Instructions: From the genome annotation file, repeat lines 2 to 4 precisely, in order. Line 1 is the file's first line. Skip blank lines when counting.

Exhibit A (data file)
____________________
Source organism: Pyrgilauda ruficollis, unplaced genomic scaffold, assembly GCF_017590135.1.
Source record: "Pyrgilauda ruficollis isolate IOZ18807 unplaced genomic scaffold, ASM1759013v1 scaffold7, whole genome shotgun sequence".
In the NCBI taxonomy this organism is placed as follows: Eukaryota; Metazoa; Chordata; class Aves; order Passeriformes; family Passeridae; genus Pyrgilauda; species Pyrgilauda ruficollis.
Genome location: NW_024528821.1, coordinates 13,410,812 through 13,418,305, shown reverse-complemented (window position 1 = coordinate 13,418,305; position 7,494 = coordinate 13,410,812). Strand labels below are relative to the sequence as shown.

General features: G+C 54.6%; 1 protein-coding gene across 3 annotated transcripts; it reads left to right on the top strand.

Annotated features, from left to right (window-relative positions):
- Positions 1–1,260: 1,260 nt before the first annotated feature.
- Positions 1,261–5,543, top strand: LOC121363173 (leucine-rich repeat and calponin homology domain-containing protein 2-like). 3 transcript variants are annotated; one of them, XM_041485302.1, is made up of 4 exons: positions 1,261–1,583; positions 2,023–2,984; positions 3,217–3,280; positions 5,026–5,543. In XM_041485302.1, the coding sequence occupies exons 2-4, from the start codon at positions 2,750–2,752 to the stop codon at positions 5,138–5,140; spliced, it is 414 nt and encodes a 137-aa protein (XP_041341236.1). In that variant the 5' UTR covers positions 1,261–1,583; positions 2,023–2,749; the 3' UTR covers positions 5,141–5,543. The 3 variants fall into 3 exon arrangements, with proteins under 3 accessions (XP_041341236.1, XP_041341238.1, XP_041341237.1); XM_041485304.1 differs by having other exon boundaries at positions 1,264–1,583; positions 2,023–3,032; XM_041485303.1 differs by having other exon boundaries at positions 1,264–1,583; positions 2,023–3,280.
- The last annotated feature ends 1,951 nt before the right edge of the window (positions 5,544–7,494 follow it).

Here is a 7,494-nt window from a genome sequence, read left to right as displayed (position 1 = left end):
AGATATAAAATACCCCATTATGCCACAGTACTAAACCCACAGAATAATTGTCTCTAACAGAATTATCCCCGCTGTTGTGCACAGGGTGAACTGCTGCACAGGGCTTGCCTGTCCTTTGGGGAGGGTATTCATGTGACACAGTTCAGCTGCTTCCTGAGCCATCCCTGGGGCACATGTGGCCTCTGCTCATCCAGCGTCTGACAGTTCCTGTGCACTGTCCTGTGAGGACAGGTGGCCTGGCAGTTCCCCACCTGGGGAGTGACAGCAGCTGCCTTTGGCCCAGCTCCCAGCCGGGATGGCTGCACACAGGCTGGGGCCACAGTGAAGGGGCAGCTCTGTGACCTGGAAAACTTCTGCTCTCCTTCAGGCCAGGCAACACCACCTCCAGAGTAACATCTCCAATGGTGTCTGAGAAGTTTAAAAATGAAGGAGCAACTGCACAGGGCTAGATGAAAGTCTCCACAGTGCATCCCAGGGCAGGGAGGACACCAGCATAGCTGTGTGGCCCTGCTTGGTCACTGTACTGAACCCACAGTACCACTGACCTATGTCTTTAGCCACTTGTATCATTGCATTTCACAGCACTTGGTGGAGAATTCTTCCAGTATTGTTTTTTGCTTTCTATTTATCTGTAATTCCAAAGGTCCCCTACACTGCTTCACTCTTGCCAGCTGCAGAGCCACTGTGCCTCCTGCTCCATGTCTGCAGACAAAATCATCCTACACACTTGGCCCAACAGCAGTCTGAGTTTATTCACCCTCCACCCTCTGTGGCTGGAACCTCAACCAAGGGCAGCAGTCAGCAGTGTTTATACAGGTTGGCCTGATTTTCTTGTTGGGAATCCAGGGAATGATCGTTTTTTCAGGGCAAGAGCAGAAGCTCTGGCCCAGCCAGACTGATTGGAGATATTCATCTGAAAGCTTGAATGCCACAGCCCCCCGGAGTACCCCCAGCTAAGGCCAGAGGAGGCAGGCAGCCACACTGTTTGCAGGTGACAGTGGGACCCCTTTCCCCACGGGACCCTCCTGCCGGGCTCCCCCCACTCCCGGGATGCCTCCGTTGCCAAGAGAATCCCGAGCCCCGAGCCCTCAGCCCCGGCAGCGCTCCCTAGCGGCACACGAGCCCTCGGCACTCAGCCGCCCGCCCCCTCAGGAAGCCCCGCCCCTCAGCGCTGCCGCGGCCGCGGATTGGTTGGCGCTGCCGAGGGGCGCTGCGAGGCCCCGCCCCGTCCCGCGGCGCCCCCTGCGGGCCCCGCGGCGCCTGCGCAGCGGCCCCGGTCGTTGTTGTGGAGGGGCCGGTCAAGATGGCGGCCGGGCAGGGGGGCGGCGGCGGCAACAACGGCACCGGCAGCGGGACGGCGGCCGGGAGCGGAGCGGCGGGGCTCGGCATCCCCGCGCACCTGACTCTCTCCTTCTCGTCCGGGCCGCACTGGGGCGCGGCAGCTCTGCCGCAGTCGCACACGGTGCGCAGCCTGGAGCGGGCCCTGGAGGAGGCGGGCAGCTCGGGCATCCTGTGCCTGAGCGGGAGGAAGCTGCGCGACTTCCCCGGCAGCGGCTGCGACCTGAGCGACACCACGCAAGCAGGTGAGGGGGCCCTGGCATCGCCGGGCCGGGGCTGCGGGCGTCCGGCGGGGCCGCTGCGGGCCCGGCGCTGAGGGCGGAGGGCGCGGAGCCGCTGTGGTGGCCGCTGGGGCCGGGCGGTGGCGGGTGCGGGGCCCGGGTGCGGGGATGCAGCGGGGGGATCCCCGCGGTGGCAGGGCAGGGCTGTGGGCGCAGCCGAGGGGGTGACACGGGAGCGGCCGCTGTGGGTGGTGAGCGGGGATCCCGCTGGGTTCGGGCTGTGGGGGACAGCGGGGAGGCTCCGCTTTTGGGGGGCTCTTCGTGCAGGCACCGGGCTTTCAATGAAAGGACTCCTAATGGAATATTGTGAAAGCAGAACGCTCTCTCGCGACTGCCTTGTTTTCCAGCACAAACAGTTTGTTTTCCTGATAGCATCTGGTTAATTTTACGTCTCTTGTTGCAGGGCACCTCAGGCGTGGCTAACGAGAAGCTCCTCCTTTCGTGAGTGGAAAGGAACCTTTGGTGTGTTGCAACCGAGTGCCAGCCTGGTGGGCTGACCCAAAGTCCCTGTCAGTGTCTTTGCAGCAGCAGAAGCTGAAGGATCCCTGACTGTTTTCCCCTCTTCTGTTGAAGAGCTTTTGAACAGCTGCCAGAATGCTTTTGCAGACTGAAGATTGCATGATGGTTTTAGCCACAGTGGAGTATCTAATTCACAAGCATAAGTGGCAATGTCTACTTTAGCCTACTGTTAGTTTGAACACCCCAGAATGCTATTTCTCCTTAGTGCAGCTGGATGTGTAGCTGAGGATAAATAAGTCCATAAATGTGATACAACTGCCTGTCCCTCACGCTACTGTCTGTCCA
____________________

Source record: "Pyrgilauda ruficollis isolate IOZ18807 unplaced genomic scaffold, ASM1759013v1 scaffold7, whole genome shotgun sequence".
In the NCBI taxonomy this organism is placed as follows: Eukaryota; Metazoa; Chordata; class Aves; order Passeriformes; family Passeridae; genus Pyrgilauda; species Pyrgilauda ruficollis.
Genome location: NW_024528821.1, coordinates 13,410,812 through 13,418,305, shown reverse-complemented (window position 1 = coordinate 13,418,305; position 7,494 = coordinate 13,410,812). Strand labels below are relative to the sequence as shown.